The Terrible Danger of Unreason and Demagoguery

lemmi_cliff

Friends of Padre Steve’s World

As the inauguration of Donald Trump as President draws near it is important to remember the words of the late Adlai Stevenson who once wrote:

“Unreason and anti-intellectualism abominate thought. Thinking implies disagreement; and disagreement implies nonconformity; and nonconformity implies heresy; and heresy implies disloyalty. So, obviously, thinking must be stopped. But shouting is not a substitute for thinking and reason is not the subversion but the salvation of freedom.”

I have traveled to a lot of places, in this country and around the world where reason has been a scarce commodity and to me that has always been a frightening specter; a world where reason is all too often sacrificed on the altar of political, ideological or religious expediency. Over the past year, and more frighteningly over the past few weeks what was once a specter is beginning to look like reality.

But reason does matter, and those who ignore it do so at their own peril as Christopher Hitchens once said “That which can be asserted without evidence, can be dismissed without evidence.” History shows us in times like this, where reason is tossed as primordial urges rise, that people all too often fall back on old hatreds and myth rather than seeking answers; instead of trying to figure out what is really important; instead of studying the details of the great questions; that frustrated people become intellectually lazy and gravitate towards angry demagogues who play to their often legitimate anger and frustration. As such we have entered an era where Facebook and Twitter memes with little truth but much emotion form the basic thoughts of many people.

But populist demagogues with authoritarian leanings like the President Elect do not need to appeal to reason. Instead they appeal to something more primal; they appeal to fear, anger, and the need of desperate people to find someone to blame.

Appealing to fear and loathing is so much easier than using reason. To call an opponent a Communist or Nazi, Fascist or imperialist, unbeliever, heretic or even a racist; and then connect them to the evil we want to demonize them is far easier than it is to actually engage them in a truthful debate and to see things in their historical context.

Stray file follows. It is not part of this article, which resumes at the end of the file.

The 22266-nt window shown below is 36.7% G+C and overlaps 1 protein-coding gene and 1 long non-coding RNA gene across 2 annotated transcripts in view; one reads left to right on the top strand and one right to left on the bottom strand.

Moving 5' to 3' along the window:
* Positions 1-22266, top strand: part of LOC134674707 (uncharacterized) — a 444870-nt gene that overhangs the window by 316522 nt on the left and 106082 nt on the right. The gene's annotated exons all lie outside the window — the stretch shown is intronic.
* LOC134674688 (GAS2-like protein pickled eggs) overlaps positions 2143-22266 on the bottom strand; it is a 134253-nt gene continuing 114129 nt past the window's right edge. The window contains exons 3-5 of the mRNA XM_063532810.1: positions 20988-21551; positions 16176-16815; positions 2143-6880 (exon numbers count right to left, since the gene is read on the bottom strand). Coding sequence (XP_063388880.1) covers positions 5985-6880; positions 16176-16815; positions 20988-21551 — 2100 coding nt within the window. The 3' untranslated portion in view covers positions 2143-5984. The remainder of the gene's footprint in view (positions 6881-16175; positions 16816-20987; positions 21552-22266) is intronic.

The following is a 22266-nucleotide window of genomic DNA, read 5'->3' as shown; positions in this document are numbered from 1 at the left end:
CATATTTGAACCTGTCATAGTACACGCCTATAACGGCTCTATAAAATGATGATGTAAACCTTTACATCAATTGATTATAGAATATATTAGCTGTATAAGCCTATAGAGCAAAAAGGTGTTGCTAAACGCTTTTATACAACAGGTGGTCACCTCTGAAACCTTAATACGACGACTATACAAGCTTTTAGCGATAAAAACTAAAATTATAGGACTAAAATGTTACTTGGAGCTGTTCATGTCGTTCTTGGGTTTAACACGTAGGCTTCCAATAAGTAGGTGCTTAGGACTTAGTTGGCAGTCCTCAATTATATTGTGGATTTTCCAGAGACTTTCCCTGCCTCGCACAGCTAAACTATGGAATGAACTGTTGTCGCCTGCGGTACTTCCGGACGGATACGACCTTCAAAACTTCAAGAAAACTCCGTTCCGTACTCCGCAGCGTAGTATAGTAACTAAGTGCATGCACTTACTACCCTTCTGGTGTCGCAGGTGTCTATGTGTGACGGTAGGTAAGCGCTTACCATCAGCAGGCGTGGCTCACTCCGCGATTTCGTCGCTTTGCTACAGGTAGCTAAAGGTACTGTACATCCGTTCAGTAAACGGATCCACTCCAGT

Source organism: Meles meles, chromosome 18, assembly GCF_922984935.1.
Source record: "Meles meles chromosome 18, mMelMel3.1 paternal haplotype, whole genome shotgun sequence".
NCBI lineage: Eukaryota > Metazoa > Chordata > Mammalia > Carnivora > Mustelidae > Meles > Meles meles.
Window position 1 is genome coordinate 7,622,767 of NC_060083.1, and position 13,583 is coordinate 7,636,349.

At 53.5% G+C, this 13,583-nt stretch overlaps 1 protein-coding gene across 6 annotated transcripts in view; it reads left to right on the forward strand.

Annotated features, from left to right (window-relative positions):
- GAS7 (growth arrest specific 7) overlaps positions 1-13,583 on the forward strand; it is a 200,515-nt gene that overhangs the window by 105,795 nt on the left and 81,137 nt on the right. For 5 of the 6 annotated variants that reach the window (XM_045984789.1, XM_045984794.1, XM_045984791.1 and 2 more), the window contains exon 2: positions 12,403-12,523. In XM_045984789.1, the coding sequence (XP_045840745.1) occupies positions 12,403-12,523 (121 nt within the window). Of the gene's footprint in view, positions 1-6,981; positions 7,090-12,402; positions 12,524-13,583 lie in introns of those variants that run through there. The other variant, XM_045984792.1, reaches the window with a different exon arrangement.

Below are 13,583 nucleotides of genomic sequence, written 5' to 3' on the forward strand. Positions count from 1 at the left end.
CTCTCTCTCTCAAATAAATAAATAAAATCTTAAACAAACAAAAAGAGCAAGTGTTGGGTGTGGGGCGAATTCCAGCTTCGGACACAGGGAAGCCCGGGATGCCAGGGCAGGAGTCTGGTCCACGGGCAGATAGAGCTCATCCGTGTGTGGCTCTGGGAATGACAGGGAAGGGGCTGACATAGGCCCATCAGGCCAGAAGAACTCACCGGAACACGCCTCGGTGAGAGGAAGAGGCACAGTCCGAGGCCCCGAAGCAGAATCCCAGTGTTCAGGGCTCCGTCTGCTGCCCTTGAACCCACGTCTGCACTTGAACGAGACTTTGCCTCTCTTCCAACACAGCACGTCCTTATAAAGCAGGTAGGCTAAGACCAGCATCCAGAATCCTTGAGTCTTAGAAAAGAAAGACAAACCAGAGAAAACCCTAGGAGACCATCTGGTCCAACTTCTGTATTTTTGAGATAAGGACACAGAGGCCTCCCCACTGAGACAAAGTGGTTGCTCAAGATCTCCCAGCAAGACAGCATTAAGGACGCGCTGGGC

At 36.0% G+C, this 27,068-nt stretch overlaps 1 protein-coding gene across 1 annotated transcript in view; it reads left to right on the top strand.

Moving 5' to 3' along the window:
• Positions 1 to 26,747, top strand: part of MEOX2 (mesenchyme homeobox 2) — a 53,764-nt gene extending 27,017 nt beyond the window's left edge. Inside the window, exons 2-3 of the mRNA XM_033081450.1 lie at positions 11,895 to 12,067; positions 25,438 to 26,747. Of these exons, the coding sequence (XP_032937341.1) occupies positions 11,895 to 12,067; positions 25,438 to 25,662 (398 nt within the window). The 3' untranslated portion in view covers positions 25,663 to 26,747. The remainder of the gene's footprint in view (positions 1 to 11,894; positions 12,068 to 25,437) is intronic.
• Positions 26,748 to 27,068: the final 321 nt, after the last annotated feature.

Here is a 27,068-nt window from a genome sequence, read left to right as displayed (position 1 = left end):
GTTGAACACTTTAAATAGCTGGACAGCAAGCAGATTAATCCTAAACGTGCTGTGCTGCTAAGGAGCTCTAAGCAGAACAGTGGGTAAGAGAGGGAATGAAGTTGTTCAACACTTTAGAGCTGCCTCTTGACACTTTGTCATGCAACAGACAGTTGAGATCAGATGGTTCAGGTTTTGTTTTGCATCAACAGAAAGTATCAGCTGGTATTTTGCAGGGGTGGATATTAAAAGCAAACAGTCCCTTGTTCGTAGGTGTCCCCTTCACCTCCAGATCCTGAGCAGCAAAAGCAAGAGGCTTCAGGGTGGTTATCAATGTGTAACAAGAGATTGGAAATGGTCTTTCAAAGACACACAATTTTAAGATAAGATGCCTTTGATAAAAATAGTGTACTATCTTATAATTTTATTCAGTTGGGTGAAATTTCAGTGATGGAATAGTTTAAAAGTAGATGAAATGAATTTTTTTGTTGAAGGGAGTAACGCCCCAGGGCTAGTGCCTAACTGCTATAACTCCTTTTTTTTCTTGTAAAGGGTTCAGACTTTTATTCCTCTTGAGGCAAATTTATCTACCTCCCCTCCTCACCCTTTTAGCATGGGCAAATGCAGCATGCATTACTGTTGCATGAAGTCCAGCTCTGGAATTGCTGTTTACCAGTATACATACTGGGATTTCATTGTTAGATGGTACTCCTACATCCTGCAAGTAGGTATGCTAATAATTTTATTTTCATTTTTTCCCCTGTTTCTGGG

Too often we allow people of little learning but whose great charm and salesmanship ability, to sell us myth in place of fact and this happens across the political, social, economic and theological spectrum. That is a tragedy for all of us no matter what our political, ideological, or religious views.

Such salesmanship may comfort the true believer in whatever cause may be, and it may even make them feel superior to those that disagree with them. But it blinds them to reality and ensures that they never become aware of their own envy, malice, pettiness and dishonesty. The untruths they believe serve as protection against any thought, fact, presumption or doctrine that contradicts them.  John F Kennedy said, “Too often we enjoy the comfort of opinion without the discomfort of thought.” Thus we are inundated with fake news, fake history, outright lies and propaganda that go unchallenged by people who should know better.

In times like ours, it is most important to take the time to learn from history, not just generalities that mix fact and myth but the little details that make up history and for that matter the sciences, philosophy, sociology, political thought and theology.  As a society we have ceased to do this and until we take the time to return to such study, dialogue and put aside our blinders we will be doomed to remain as we are no matter what political party is in power or ideology dominates the airwaves and cyber space.

Reason, it is important, and the dangers that we face as a nation, society, and world demand that we return to it, no-matter what our occupation or station in life. If we do not stand for truth and the freedom of thought maintained in reason and objectivity we will see freedom die. George Orwell wrote something that we should not forget: “Threats to freedom of speech, writing and action, though often trivial in isolation, are cumulative in their effect and, unless checked, lead to a general disrespect for the rights of the citizen.”

Have a great day.

Peace

Padre Steve+

Advertisements

2 Comments

Filed under History, leadership, News and current events, philosophy, Political Commentary

2 responses to “The Terrible Danger of Unreason and Demagoguery

  1. Pingback: Why we need humanities and the arts: now, more than ever. – SeanMunger.com

Leave a Reply

Fill in your details below or click an icon to log in:

WordPress.com Logo

You are commenting using your WordPress.com account. Log Out / Change )

Twitter picture

You are commenting using your Twitter account. Log Out / Change )

Facebook photo

You are commenting using your Facebook account. Log Out / Change )

Google+ photo

You are commenting using your Google+ account. Log Out / Change )

Connecting to %s